Last, we consider that the MLEs of expected frequencies under the LDPMS(K) model are given by

where is the solution of the Equation (3.1) with replaced by. Thus, we see that under the LDPS(K) model is equal to the product of under the DPS model and that under the LDPMS(K) model. Therefore, the test statistic for goodness-of-fit for LDPS(K) model is equal to the sum of those for two models. The proof is completed.

4. Decomposition of the Symmetry Model

For square contingency tables with ordered categories, Kurakami, Yamamoto and Tomizawa [12] considered two models. One is the generalized exponential symmetry (GES) model defined by

where and are the specified non-negative values. The other is the generalized weighted global symmetry (GWGS) model defined by

For a fixed, the GES model with non-negative values is identical to the LDPS(K) model. For a fixed, because are non-negative values, the LDPS(K) model is included in the GES model. Note that for a fixed, the LDPS(K) model is not included in the the GES model, because have both positive and negative values. For a fixed, we shall refer to the GWGS model with as the WGS(K) model.

Kurakami et al. [12] also gave the decomposition of the S model using the GES and GWGS models, and showed that a test statistic for the S model is approximately equivalent to the sum of those for the GES and GWGS models.

We will denote as the set of non-negative integers. Yamamoto, Ohama and Tomizawa [13] gave the following theorems.

Theorem 3. For a fixed, the S model holds if and only if both the LDPS(K) and WGS(K) models hold.

Theorem 4. For a fixed, the following asymptotic equivalence holds:

The number of df for the S model equals the sum of the number of df for the LDPS(K) and WGS(K) models.

From the theorems given by Kurakami et al. [12] , we obtain the following theorems as extensions of Theorems 3 and 4 (because the includes).

Theorem 5. For a fixed, the S model holds if and only if both the LDPS(K) and WGS(K) models hold.

Theorem 6. For a fixed, the following asymptotic equivalence holds:

The number of df for the S model equals the sum of the number of df for the LDPS(K) and WGS(K) models.

From Theorems 1 to 6, we obtain the following corollaries.

Corollary 1. For a fixed, the S model holds if and only if all the DPS, LDPMS(K) and WGS(K) models hold.

Corollary 2. For a fixed, the following asymptotic equivalence holds:

The number of df for the S model equals the sum of the number of df for the DPS, LDPMS(K) and WGS(K) models.

5. An Example

Consider the data in Table 1, taken directly from Bishop, Fienberg and Holland ( [14] , p. 100). From Table 2, all LDPS(K) models, the S model and DPS model give poor fits to these data. However, all LDPMS(K) models fit these data well.

The LDPMS(2) model is the best-fitting model among the other LDPMS(K) models because it has a mini- mum AIC+ value. Under the LDPMS(2) model, the MLE of is. Thus, we see that the status category for a father tends to be less than that for his son.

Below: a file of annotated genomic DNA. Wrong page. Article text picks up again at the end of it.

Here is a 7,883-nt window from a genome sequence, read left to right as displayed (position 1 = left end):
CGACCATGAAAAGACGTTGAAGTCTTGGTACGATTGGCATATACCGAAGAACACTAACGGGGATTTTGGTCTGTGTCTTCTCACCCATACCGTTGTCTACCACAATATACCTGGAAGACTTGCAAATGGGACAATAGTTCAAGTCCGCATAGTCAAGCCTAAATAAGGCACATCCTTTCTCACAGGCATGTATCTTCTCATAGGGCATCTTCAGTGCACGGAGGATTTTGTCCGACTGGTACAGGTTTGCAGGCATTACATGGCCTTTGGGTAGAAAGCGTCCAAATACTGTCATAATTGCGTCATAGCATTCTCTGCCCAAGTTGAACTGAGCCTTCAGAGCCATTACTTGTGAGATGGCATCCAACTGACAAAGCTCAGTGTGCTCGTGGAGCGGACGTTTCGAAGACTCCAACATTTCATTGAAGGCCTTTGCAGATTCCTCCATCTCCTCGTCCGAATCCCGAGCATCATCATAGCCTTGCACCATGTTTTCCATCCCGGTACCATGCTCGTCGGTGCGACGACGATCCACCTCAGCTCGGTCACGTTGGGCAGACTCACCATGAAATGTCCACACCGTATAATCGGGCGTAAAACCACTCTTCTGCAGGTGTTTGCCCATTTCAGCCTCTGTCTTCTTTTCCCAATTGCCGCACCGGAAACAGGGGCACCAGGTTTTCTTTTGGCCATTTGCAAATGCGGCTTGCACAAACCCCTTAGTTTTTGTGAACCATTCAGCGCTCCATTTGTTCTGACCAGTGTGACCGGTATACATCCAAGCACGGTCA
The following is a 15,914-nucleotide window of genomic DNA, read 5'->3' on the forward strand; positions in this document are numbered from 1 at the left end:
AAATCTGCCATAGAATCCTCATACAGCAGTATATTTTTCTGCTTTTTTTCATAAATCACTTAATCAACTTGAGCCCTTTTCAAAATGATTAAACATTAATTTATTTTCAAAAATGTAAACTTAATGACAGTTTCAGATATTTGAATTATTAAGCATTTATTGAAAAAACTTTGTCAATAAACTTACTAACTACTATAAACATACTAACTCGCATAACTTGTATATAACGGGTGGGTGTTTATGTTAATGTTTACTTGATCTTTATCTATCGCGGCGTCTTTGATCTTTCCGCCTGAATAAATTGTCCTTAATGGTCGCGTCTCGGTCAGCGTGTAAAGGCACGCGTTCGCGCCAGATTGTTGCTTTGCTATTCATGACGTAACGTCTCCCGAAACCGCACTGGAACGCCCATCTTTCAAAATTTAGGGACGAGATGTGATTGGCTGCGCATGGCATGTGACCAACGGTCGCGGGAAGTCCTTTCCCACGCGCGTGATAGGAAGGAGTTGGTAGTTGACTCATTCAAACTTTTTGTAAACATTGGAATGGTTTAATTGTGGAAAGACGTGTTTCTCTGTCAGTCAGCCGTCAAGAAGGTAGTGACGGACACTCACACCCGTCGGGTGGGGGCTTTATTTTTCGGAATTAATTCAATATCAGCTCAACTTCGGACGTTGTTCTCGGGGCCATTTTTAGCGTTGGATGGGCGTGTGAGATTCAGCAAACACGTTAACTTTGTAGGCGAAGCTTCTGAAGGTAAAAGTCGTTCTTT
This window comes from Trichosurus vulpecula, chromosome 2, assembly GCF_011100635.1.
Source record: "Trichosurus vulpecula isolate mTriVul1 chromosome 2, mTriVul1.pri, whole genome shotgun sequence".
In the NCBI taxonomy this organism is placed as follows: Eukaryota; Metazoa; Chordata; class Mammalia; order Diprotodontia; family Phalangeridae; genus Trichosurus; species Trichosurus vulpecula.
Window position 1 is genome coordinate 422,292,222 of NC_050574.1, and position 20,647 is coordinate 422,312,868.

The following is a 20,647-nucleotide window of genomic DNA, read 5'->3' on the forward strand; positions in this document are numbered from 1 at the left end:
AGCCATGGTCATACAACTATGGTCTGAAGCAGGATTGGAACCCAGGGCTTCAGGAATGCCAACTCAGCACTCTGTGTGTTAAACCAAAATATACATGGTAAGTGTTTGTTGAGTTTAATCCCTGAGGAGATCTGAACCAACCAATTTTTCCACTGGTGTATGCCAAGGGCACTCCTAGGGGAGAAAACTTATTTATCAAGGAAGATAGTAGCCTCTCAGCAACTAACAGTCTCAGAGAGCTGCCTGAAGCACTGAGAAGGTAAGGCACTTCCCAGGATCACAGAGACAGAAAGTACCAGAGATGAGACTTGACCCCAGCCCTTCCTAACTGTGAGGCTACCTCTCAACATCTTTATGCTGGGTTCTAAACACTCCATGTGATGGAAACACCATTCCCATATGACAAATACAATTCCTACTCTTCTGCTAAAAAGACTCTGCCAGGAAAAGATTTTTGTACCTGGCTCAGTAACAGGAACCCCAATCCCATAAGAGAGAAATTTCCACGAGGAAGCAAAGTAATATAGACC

Theorem 1 would be useful for seeing the reason for its poor fit when the LDPS(K) model fits the data poorly. Thus, for the data in Table 1, the poor fit of the LDPS(K) model is caused by the poor fit of the DPS model rather than the LDPMS(K) model. Also, Theorem 5 would be useful for seeing the reason for its poor fit when the S model fits the data poorly. From Table 2, WGS(K) models (except the WGS(−1) model) give poor fits to these data. Thus, when K is not equal to −1, we cannot see that the poor fit of the S model is caused by the poor fit of either LDPS(K) and WGS(K) models (although, we can see that the poor fit of the S model is caused by the poor fit of both LDPS(K) and WGS(K) models). However, using Corollary 1, we can see that the poor fit of

Table 1. Occupational status for Danish father-son pairs; from Bishop et al. ( [14] , p. 100) (The parenthesized value is MLEs of expected frequencies under the LDPMS (2) model).

Note: Status (1) is high professionals, (2) White-collar employees of higher education, (3) White-collar employees of less high education, (4) Upper working class, and (5) Unskilled workers.

Table 2. Likelihood ratio chi-square values G2 and AIC+ for models applied to the data in Table 1.

*Means significant at the 0.05 level.

the S model is caused by the poor fit of DPS and WGS(K) models rather than the LDPMS(K) model.

6. Concluding Remarks

We have given the decomposition of the LDPS(K) model using the DPS model (namely, Theorem 1). Also, we have shown that the test statistic for the LDPS(K) is equal to the sum of those for the decomposed models (namely, Theorem 2). Moreover, we have given the decomposition of the S model using Theorem 1 (namely, Corollary 1), and shown that the test statistic for the S model is approximately equivalent to the sum of those for the decomposed models (namely, Corollary 2). Although details will be omitted, Yamamoto, Ohama and Tomizawa [15] gave the another decomposition of the the LDPS(K) model for a fixed. However, it does not hold the orthogonality of test statistic for models. Thus, Theorem 1 may be useful for analyzing the data than the decomposition by Yamamoto et al. [15] . Because Theorem 1 shows the decomposition of LDPS(K) for a fixed (because includes), and also holds the orthogonality of test statistic for models.

Acknowledgements

We thank the reviewer for the helpful comments. Also, we thank Professor S. Tomizawa and Dr. K. Tahata of Tokyo University of Science for their useful suggestions.

Conflicts of Interest

The authors declare no conflicts of interest.

Cite this paper

Ando, S. and Kurakami, H. (2016) Decomposition of Generalized Asymmetry Model for Square Contingency Tables. Open Journal of Statistics, 6, 405-411. doi: 10.4236/ojs.2016.63036.